1. Layers of brown and green plant matter - This includes autumn leaves, grass clippings, wood chips and saw dust. Wood ash can be added in small amounts but avoid ash from burned plastic. It is wise to avoid diseased material as the seeds might survive the high heat of the compost process.
2. Layers of kitchen vegetable scraps - This includes carrot tops, potato peelings, apple cores and stems.
3. Layers of soil as inoculant - Soil contains all the bacteria and fungi needed to create compost. Avoid human and pet feces because disease organisms might survive even the high heat of the decomposition process.
4. Place your compost pile in the shade, near trees - The tree roots love the nourishment from the compost; they may impose into the pile but they are easily trimmed back each year. The heat required for decomposition is from the bacteria in the pile, not the sun. The shade keeps the pile from drying out.
5. Ensure adequate but not too much water -Do not let the pile dry out and do not let the pile get soaking wet. Too much water results in not enough air, creating a soggy mess. Too little water slows down the degradation.
6. Add egg shells, even clam or lobster shells -Shells are excellent sources of calcium. If the shells are crushed before being added to the pile, they decompose quickly. Otherwise they can easily be crushed and added into the garden beds with the completed compost.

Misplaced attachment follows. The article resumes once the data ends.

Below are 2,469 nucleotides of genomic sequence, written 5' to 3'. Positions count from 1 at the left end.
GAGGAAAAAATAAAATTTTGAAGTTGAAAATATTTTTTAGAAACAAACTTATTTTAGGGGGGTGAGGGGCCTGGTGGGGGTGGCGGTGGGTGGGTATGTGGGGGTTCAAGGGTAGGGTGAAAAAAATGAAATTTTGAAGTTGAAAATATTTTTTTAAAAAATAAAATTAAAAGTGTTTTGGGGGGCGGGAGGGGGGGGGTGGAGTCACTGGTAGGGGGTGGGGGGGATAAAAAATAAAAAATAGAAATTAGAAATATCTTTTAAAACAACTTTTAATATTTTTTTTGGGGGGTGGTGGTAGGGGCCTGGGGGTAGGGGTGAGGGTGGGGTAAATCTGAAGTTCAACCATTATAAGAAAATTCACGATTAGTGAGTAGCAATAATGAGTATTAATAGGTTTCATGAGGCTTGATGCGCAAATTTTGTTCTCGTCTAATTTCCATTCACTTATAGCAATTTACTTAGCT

7. No meat or dairy products - Avoid meat and dairy products as these attract rodents.
8. Twigs help with air flow - Air is a crucial factor inside a compost pile. Oxygen feeds friendly oxygen-loving (aerobic) bacteria. If there is not enough oxygen, unfriendly anaerobic bacteria take over. These anaerobic bacteria are slower working and in addition to producing useful products, they produce ammonia-like substances and end-products like hydrogen sulphide, which smells like rotten eggs.
9. Layers of manure from friendly animals - Modest amounts of manure bring billions of friendly bacteria and these bacteria multiply and provide the heat needed for decomposition.
10. Biodynamic compost preparations - After building your pile with many layers from the above list, insert one dose (a teaspoon) of each of the following biodynamic preparations: chamomile, dandelion, nettle, oak bark, yarrow and valerian. Then spray the pile with valerian preparation to seal it off and bring in the Warmth Element.
11. Turning the piles brings fresh air to the microbes - While turning is optional, it maybe necessary if the pile gets too wet in which case add more dried leaves in layers. After the temperature completely cools down, the compost is ready for use.
As written by Rosemary Tayler, Celestial Planting Calendar 2016